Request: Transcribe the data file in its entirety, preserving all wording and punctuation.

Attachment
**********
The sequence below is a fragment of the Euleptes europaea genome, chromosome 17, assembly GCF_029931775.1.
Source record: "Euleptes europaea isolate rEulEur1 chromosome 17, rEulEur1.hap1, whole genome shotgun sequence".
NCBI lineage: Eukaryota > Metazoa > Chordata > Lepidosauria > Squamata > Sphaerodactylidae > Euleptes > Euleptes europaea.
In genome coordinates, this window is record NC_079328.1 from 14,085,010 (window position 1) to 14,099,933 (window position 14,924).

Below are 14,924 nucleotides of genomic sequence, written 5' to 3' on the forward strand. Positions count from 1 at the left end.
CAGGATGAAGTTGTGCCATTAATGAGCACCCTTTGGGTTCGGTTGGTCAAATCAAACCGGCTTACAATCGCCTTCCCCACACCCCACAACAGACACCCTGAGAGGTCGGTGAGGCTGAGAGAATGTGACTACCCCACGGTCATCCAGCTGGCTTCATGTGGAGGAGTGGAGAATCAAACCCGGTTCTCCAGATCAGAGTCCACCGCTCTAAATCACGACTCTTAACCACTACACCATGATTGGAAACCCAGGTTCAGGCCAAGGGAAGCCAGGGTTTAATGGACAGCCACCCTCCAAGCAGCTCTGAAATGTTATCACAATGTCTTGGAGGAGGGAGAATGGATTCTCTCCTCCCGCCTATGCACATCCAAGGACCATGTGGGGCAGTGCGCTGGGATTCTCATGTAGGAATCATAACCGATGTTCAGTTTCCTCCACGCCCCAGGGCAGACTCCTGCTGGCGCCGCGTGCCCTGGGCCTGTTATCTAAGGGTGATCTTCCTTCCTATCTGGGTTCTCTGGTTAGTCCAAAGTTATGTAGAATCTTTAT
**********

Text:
The sequence below is a fragment of the Euleptes europaea genome, chromosome 17, assembly GCF_029931775.1.
Source record: "Euleptes europaea isolate rEulEur1 chromosome 17, rEulEur1.hap1, whole genome shotgun sequence".
NCBI lineage: Eukaryota > Metazoa > Chordata > Lepidosauria > Squamata > Sphaerodactylidae > Euleptes > Euleptes europaea.
In genome coordinates, this window is record NC_079328.1 from 14,085,010 (window position 1) to 14,099,933 (window position 14,924).

Below are 14,924 nucleotides of genomic sequence, written 5' to 3' on the forward strand. Positions count from 1 at the left end.
CAGGATGAAGTTGTGCCATTAATGAGCACCCTTTGGGTTCGGTTGGTCAAATCAAACCGGCTTACAATCGCCTTCCCCACACCCCACAACAGACACCCTGAGAGGTCGGTGAGGCTGAGAGAATGTGACTACCCCACGGTCATCCAGCTGGCTTCATGTGGAGGAGTGGAGAATCAAACCCGGTTCTCCAGATCAGAGTCCACCGCTCTAAATCACGACTCTTAACCACTACACCATGATTGGAAACCCAGGTTCAGGCCAAGGGAAGCCAGGGTTTAATGGACAGCCACCCTCCAAGCAGCTCTGAAATGTTATCACAATGTCTTGGAGGAGGGAGAATGGATTCTCTCCTCCCGCCTATGCACATCCAAGGACCATGTGGGGCAGTGCGCTGGGATTCTCATGTAGGAATCATAACCGATGTTCAGTTTCCTCCACGCCCCAGGGCAGACTCCTGCTGGCGCCGCGTGCCCTGGGCCTGTTATCTAAGGGTGATCTTCCTTCCTATCTGGGTTCTCTGGTTAGTCCAAAGTTATGTAGAATCTTTAT